We compared final ShapeGTB classifier with more general SNP prioritization methods, which did not focus specifically on promoter regions: CADD, FATHMM-MKL, and DeepSEA. Figure 4 present precision-recall curves calculated on the hold-out test set constructed from our data (HGMD and 1000 Genomes Project) and for smaller experimental dataset (ClinVar and 1000 Genomes Project). Area under precision-recall curve can be interpreted as average precision (AP), and is an aggregated measure of classifier performance. It is preferred over AUC ROC when the problem is characterized by a large class imbalance. On the hold-out test set, ShapeGTB outperformed general-purpose methods by a large margin (AP 0.93 vs. 0.47–0.55). On the external validation set, the ShapeGTB aggregated performance was comparable with FATHMM-MKL (AP 0.47 vs. AP 0.42). However, shapes of precision-recall curves for those methods were very different: FATHMM-MKL displayed high precision only for small subset of examples, while ShapeGTB precision was relatively stable even for large values of recall. Differences between results obtained for the two datasets suggest that ClinVar-derived positives have different characteristics and pose a greater challenge. We speculated that the gap between ShapeGTB and reference tools on the hold-out test is due to inclusion of shape features and their interactions with GC-content. To verify this, we randomly permuted these features in our test set and evaluated performance of ShapeGTB again on permuted data sets. AP of ShapeGTB with GC-derived features permuted was 0.80, with shape-derived features permuted 0.44, and with both kinds of features permuted 0.35 (Fig. 5). This once more corroborates the hypothesis that shape features together with GC-content provide important information for distinguishing functional SNPs in our data set.

Precision-recall curves for different classifiers.

Figure 4: Precision-recall curves for different classifiers.

Results are given for hold-out test set (A) and an external validation set based on ClinVar data (B).
Precision-recall curves for variants of ShapeGTB in which feature vectors from specific feature groups were permuted (effectively reducing their usefulness).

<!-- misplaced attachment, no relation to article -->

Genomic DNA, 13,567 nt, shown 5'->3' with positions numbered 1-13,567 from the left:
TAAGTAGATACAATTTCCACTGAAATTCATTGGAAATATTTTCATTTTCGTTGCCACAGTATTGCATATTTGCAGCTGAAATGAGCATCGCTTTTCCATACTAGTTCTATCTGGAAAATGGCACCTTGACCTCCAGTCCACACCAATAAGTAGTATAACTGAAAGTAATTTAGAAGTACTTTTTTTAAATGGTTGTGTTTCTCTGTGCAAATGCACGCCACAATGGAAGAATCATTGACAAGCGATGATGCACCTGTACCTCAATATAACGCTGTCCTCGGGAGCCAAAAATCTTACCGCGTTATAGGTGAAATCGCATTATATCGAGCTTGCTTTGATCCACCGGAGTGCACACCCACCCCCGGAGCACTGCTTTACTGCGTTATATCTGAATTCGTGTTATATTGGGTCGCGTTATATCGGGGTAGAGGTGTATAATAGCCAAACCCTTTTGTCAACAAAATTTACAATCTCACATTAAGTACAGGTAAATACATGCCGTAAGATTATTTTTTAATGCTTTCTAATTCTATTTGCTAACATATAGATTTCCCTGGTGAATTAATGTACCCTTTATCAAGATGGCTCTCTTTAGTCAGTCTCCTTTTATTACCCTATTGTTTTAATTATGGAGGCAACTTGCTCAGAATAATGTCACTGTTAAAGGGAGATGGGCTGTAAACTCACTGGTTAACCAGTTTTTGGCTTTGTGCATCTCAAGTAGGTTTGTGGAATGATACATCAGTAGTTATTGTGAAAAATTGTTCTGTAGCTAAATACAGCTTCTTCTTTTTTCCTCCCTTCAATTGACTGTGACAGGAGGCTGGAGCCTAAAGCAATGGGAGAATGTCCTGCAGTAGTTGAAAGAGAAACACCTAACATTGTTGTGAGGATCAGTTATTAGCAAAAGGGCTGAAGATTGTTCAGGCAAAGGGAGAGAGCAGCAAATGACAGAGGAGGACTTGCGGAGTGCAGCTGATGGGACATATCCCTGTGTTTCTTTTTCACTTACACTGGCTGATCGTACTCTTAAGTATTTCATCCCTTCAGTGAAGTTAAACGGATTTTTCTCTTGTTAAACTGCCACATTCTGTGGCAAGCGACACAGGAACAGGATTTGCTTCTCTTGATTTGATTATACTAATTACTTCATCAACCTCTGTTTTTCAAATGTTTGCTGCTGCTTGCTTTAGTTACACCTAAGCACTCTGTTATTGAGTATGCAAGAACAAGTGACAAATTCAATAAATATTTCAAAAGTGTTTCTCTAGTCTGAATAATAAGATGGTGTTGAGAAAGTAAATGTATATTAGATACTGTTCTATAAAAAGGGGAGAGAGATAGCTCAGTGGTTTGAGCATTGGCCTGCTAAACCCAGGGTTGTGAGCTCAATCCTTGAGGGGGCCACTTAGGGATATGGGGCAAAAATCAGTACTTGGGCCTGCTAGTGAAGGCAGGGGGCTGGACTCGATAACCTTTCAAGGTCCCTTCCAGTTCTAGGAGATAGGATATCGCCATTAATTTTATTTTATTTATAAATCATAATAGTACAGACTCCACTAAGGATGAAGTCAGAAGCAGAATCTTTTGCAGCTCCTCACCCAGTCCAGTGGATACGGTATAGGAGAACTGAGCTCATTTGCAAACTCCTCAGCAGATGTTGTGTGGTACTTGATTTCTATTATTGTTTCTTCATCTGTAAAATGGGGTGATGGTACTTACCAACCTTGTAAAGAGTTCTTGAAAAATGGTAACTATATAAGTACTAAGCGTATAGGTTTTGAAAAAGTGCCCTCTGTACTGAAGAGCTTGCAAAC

Figure 5: Precision-recall curves for variants of ShapeGTB in which feature vectors from specific feature groups were permuted (effectively reducing their usefulness).

-GC corresponds to classifier with GC-derived features permuted, -Shape corresponds to classifier. Results are given for hold-out test set (A) and an external validation set based on ClinVar data (B).

Discussion and Conclusions

Here, we report the influence of the combined multifactor analysis of DNA shape and other descriptors in prediction of functional effect of promoter variants. Previously, Parker et al. (2009) has demonstrated that the nucleotide alternations can significantly affect the DNA structure causing changes in protein binding affinity and phenotype. From our analysis, it is clear that changes in the geometry of DNA molecule are important features for the task of prioritization of functional regulatory variants within promoter regions. General conclusions that can be drawn from our study are as follows: (a) shape features work very locally, what is important is what happens in the closest neighborhood of the mutated nucleotide, (b) DNA chain rotations are more important than MGW, (c) differences of properties of the mutated variant and the reference motif are the most meaningful. This picture is inherently complicated with the presence of feature interdependencies—mostly between GC-content and shape features. It is impossible to make predictions based on DNA shape alone, it is meaningful only with respect to the sequence content.

Interestingly, in our method the most informative indicator of variant functional impact is whether the introduced nucleotide changes the GC-content. The GC composition has been previously linked to DNA thermostability, bendability, and potential for conformational transition between B- and Z-forms, that relate to chromatin accessibility (Vinogradov, 2003). The instances of GC-rich sequence motifs have been shown to play an important role in transcription regulation through their connection with nucleosome occupancy and TF binding (Peckham et al., 2007; Wang et al., 2012). In our opinion, high rank of GC-ratio derivatives is a result of promoter properties, which distinguish it from other regulatory elements (Lenhard, Sandelin & Carninci, 2012; Andersson et al., 2014). GC-ratio may not be highly ranked if similar analysis would be performed on other regulatory elements, which are not associated with promoter regions (e.g., splicing elements or insulators).